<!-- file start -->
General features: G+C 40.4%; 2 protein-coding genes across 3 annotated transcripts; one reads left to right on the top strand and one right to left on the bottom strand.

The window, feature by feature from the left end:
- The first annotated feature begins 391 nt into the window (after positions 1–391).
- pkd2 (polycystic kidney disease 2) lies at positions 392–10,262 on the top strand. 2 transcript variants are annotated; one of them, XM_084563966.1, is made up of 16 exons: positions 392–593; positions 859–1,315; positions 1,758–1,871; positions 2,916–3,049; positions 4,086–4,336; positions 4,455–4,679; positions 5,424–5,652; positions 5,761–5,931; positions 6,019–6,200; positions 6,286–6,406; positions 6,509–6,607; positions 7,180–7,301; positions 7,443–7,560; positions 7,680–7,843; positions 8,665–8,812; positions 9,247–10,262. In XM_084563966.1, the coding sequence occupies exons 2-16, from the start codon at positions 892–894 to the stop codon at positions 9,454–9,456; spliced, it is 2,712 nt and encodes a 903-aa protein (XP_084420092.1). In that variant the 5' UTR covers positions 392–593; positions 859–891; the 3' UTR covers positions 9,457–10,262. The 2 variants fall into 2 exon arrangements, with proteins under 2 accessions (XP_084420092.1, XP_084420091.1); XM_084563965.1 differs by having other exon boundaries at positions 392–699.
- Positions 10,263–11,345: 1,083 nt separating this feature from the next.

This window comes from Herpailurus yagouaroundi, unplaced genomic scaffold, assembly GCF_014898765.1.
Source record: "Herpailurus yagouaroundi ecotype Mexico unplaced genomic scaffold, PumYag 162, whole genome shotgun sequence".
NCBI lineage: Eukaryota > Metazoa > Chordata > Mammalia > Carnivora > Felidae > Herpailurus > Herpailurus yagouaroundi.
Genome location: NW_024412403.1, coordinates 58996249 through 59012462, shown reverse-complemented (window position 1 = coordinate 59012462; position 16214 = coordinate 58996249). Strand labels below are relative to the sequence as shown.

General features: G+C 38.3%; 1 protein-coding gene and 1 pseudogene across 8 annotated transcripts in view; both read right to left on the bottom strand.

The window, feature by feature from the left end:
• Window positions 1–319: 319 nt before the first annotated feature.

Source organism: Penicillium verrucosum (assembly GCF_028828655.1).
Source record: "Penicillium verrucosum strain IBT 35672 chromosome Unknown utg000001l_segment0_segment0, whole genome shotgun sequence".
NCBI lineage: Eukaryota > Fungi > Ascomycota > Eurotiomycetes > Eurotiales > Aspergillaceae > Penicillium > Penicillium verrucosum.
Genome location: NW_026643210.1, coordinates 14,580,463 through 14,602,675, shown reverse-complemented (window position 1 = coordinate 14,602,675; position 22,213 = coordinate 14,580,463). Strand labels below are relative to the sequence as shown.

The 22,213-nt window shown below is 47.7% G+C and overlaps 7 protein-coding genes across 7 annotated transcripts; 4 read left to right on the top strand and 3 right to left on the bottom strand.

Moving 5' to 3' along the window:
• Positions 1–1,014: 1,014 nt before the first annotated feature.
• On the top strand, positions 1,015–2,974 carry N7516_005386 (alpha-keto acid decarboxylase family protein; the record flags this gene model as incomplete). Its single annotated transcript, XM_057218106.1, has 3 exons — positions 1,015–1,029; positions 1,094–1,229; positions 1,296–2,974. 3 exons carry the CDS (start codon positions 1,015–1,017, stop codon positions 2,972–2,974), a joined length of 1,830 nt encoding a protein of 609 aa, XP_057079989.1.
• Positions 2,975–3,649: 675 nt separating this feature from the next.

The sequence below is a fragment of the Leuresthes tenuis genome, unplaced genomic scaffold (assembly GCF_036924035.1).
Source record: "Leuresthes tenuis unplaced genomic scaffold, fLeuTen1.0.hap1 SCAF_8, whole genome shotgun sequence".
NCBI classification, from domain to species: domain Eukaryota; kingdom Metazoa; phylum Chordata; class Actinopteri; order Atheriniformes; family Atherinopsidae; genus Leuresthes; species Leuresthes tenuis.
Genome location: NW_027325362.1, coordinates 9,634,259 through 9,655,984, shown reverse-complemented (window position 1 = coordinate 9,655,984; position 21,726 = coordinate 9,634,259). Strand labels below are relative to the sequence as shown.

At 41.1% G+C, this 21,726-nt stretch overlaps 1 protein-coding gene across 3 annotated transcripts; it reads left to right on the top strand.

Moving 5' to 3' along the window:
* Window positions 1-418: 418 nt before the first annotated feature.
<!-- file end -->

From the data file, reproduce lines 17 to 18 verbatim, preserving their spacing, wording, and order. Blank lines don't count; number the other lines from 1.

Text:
The 22,213-nt window shown below is 47.7% G+C and overlaps 7 protein-coding genes across 7 annotated transcripts; 4 read left to right on the top strand and 3 right to left on the bottom strand.

Moving 5' to 3' along the window: